I ’m an elder’s wife. Sometimes I love it, sometimes I don’t. At times I feel privileged to work alongside of my husband and other times I wish we could both disappear and magically end up on a deserted south sea island with no responsibilities and no people. Well maybe a few people who would serve us cold lemonade while we basked in the tropical sun.
We all experience these feelings at times. What keeps us going in the work of the Lord? In reading 1 Timothy 3 and 1 Thessalonians 5, the two chapters that describe the qualifications for elders, I am amazed at the kind of man God wants for this important work of shepherding his sheep. It is a high calling. The Holy Spirit has laid this burden on our husbands (Acts 20:28) and the Lord commends them for desiring a good work (I Timothy 3:1).
Where does an elder’s wife fit in?
How do I as a wife of an elder fit into this picture? The book of Genesis provides a foundation in 2:18 that I just love: “The LORD God said, ‘It is not good for the man to be alone. I will make a helper suitable for him.’” God saw a need – Adam was incomplete and lacked a helper. The root word for helper is found 88 times in the Old Testament, mostly used for one who is a military assistant (from Dr. Alan Ross, unpublished notes, Dallas Theological Seminary).
The commander of an army would have a trusted right hand man who would assist him in planning and executing a battle plan. The word is also used in the Bible to describe God as our helper (see Psalms 46:1, 121:1-2). God is the “helper” par excellence. Clearly, our role as elders’ wives is not that of an “assistant elder.” However, if the first man created by a holy, perfect God and placed in a flawless environment was incomplete and needed help, then our husbands need help as well.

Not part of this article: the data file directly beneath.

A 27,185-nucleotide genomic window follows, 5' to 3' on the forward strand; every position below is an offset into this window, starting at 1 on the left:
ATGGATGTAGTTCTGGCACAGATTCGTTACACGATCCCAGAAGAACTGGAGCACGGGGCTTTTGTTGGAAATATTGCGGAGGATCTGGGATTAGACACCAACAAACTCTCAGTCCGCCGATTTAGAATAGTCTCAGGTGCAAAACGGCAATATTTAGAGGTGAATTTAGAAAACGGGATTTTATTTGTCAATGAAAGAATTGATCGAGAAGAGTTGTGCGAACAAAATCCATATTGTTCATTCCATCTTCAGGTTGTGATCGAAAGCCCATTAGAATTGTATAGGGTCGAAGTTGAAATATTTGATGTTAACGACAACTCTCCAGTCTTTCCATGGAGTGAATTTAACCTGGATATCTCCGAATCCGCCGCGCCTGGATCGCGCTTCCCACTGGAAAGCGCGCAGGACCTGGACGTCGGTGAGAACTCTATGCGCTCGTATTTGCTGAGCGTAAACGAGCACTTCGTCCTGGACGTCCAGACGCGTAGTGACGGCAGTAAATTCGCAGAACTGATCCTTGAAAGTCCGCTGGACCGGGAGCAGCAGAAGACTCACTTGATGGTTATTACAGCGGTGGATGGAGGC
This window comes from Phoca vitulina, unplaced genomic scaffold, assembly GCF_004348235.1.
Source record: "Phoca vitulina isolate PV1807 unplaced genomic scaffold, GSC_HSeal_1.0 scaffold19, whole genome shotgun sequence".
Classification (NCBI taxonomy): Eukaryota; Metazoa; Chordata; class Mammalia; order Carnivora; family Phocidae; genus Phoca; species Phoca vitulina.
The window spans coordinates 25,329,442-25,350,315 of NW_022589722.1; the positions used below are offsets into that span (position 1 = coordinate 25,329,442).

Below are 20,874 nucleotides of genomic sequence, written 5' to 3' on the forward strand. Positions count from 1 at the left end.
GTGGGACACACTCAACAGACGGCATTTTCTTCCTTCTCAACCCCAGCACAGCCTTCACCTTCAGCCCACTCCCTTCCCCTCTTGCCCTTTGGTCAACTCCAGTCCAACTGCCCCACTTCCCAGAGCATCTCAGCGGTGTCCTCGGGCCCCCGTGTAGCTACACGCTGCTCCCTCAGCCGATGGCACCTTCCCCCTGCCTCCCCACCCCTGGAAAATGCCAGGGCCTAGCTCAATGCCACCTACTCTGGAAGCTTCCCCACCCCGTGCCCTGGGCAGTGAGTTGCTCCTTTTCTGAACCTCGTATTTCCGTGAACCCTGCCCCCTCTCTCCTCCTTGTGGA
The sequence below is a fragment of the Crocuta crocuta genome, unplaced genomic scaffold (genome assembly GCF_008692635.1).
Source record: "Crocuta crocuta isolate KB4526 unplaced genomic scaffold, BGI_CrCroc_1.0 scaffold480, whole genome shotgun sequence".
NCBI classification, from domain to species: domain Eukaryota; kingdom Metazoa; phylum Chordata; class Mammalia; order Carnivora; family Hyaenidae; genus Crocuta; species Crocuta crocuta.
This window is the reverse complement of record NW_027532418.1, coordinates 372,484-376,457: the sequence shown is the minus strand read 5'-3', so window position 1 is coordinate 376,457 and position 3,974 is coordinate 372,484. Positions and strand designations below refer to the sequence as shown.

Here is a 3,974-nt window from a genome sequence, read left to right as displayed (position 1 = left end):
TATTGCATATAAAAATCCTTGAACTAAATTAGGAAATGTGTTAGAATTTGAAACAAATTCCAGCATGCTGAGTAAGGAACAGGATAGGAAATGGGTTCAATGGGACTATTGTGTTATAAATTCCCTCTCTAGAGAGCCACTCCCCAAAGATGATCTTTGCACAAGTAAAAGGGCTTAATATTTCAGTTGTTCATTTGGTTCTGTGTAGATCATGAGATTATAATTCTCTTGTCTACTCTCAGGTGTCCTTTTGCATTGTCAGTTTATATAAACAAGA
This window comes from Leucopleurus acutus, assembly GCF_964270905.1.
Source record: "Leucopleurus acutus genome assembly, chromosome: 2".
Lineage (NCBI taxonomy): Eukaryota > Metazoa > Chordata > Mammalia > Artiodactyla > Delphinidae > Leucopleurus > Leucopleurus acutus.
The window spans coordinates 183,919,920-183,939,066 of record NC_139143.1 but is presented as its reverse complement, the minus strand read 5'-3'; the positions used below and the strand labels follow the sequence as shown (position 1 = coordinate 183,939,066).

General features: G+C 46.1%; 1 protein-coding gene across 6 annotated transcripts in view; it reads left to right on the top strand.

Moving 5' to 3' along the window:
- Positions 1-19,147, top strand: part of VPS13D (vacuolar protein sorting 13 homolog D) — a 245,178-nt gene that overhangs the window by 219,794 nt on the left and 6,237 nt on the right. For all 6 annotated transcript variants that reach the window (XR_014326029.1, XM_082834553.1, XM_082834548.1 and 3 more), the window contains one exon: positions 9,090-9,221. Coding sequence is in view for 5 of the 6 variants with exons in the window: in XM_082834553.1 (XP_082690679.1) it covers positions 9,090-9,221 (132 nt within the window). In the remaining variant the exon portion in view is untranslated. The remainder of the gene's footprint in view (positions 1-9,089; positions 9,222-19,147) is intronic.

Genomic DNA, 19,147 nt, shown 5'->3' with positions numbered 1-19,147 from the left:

Setting a standard
How, then, can I be a helper to my husband who is an elder? In the same way that our husbands are to exemplify godly manhood, we should strive to exemplify the biblical standard of godly womanhood. We have homes to manage, children to teach, younger women to disciple, widows or orphans to care for.
Also there is the mission’s work, notes of encouragement, the next potluck to organize—list goes on and on. I believe God desires us to give special attention to our original calling, to be a “helper” to our husbands.
A unique role
Each marriage is unique–not every elder’s wife will help her husband in the same way. To be sure, our husbands will often deal with matters that are confidential in nature, things which they cannot share with us. But, as I look again at the character qualities that an elder is to have, it seems to me that we could assist our husbands in each one of these areas.
For example, an elder must be “above reproach” (1 Timothy 3:2). This is paralleled with the qualification for the wives of spiritual leaders that they be “women worthy of respect” (1 Timothy 3:11). Does my life style and character support my husband being “above reproach”? Do I speak with respect about him in public? Does my character reflect well on him?
In future columns we will look at practical ways we can help our husbands in this demanding ministry. As elders’ wives, God has given us a high calling— let’s rise up to that challenge and, in so doing, glorify our Lord and Savior.
Editorial Note: This article was first published in Elder’s Shopnotes in 1999. It is re-posted with permission from the author.